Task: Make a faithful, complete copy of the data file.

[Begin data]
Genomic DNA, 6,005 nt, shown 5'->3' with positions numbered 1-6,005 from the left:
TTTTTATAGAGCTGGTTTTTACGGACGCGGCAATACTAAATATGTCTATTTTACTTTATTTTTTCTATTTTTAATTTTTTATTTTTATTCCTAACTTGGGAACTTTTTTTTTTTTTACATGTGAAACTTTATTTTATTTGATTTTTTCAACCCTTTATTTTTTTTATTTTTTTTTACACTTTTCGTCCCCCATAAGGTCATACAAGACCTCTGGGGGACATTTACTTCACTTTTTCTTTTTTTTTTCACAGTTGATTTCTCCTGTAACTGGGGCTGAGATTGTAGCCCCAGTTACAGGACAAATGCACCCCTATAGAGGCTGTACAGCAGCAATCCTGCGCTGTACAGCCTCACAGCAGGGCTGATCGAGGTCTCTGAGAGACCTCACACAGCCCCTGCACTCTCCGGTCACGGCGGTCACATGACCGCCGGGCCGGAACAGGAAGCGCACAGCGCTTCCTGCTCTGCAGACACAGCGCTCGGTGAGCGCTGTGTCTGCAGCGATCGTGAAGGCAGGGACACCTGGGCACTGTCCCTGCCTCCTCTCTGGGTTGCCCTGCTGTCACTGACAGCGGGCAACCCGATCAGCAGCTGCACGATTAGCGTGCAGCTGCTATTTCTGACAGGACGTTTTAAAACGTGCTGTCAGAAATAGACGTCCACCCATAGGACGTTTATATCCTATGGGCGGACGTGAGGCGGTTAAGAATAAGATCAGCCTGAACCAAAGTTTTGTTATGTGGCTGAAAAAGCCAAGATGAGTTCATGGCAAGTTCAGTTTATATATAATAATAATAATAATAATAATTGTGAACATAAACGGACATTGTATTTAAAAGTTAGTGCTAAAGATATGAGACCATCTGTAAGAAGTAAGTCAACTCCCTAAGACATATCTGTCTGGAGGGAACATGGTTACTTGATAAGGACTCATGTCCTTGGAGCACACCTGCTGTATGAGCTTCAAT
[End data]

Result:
Genomic DNA, 6,005 nt, shown 5'->3' with positions numbered 1-6,005 from the left:
TTTTTATAGAGCTGGTTTTTACGGACGCGGCAATACTAAATATGTCTATTTTACTTTATTTTTTCTATTTTTAATTTTTTATTTTTATTCCTAACTTGGGAACTTTTTTTTTTTTTACATGTGAAACTTTATTTTATTTGATTTTTTCAACCCTTTATTTTTTTTATTTTTTTTTACACTTTTCGTCCCCCATAAGGTCATACAAGACCTCTGGGGGACATTTACTTCACTTTTTCTTTTTTTTTTCACAGTTGATTTCTCCTGTAACTGGGGCTGAGATTGTAGCCCCAGTTACAGGACAAATGCACCCCTATAGAGGCTGTACAGCAGCAATCCTGCGCTGTACAGCCTCACAGCAGGGCTGATCGAGGTCTCTGAGAGACCTCACACAGCCCCTGCACTCTCCGGTCACGGCGGTCACATGACCGCCGGGCCGGAACAGGAAGCGCACAGCGCTTCCTGCTCTGCAGACACAGCGCTCGGTGAGCGCTGTGTCTGCAGCGATCGTGAAGGCAGGGACACCTGGGCACTGTCCCTGCCTCCTCTCTGGGTTGCCCTGCTGTCACTGACAGCGGGCAACCCGATCAGCAGCTGCACGATTAGCGTGCAGCTGCTATTTCTGACAGGACGTTTTAAAACGTGCTGTCAGAAATAGACGTCCACCCATAGGACGTTTATATCCTATGGGCGGACGTGAGGCGGTTAAGAATAAGATCAGCCTGAACCAAAGTTTTGTTATGTGGCTGAAAAAGCCAAGATGAGTTCATGGCAAGTTCAGTTTATATATAATAATAATAATAATAATAATTGTGAACATAAACGGACATTGTATTTAAAAGTTAGTGCTAAAGATATGAGACCATCTGTAAGAAGTAAGTCAACTCCCTAAGACATATCTGTCTGGAGGGAACATGGTTACTTGATAAGGACTCATGTCCTTGGAGCACACCTGCTGTATGAGCTTCAAT